Memorial senior finds with elbow grease, a little SOAP goes a long way

For Emily David, community service is a life style.

“It’s not something to check off a to-do list,” David said.

After volunteering at St. Vincent’s emergency care, David said it opened her eyes of the need in the community.

She took some time to think what she could do something different to help. She grew up participating in canned food drives — so she began to think about something that’s important to her — hygiene.

The Memorial High School senior started a project that community members could get involved with last year. The project SOAP, or Sending Others Abundant Purity, distributed more than 11,550 items to 17 organizations.

Continuing the project for a second year, David has been collecting toiletry items for the past week with collection of donated items continuing through Friday at several locations around Evansville and Vanderburgh County.

David is hopeful SOAP can give to at least 17 organizations again this year, if not more.

“I looked on local charities’ websites and their need lists, and I found toiletries to be a very essential need,” she said.

David said Youth Resources Teen Advisory Council, of which she is the president, requires students to complete 15 hours of community service each year.

“I’m not so concerned about the service hours I have, it’s more of habitual thing,” she said.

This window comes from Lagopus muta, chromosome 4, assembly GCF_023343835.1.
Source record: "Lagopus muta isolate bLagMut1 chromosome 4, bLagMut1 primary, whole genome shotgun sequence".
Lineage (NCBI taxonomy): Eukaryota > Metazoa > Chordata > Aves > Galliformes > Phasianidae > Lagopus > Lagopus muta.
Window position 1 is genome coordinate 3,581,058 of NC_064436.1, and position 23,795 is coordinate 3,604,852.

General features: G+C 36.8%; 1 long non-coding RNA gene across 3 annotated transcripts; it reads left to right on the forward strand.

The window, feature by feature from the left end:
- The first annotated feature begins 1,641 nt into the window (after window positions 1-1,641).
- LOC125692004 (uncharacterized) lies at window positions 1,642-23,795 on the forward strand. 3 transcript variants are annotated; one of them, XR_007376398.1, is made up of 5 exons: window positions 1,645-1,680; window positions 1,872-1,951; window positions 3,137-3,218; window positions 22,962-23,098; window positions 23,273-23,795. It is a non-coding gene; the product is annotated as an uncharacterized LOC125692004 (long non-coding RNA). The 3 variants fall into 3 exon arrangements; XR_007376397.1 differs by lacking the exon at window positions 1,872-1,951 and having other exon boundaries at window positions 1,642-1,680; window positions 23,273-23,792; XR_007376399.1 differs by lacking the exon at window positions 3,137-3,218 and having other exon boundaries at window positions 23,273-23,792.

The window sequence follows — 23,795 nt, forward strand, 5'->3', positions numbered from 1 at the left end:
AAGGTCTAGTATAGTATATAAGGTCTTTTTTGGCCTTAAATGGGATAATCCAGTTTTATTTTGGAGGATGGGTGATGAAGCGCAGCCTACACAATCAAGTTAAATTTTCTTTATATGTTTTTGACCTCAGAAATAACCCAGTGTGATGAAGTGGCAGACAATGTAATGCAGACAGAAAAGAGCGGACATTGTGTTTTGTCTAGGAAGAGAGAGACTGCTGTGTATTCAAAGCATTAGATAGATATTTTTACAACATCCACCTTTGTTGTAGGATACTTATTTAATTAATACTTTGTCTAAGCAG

She said she has approximately 400 hours, which she has to keep record of for school and resumes, but she’s not doing just for those reasons.

“I’m changed by what I see,” David said. “There’s always something that needs to be done, and through SOAP — it’s really shaped my passion for social action — and that’s going to be the basis of what I pursue in college.”

With David leaving for college next year, she has recruited several other youths to help and continue SOAP after she graduates.

Meghan Lasher helped David last year, and she said SOAP received a lot of positive feedback the response back from the organizations SOAP gave items to.

“I think it’s very important to help out the community, not just to show how much we care about the society, but also to realize how many people in the world are less fortunate than us just in our Tri-State area,” the New Tech Institute junior said.

Savene Billa, who helped SOAP for the first time this year, said helping others and the connections that grow from service projects are important for projects like SOAP.

“It may not be for everyone, but for me, I love seeing people’s reactions to things like this,” Billa said. “Seeing the people you’re affecting — I love that part.”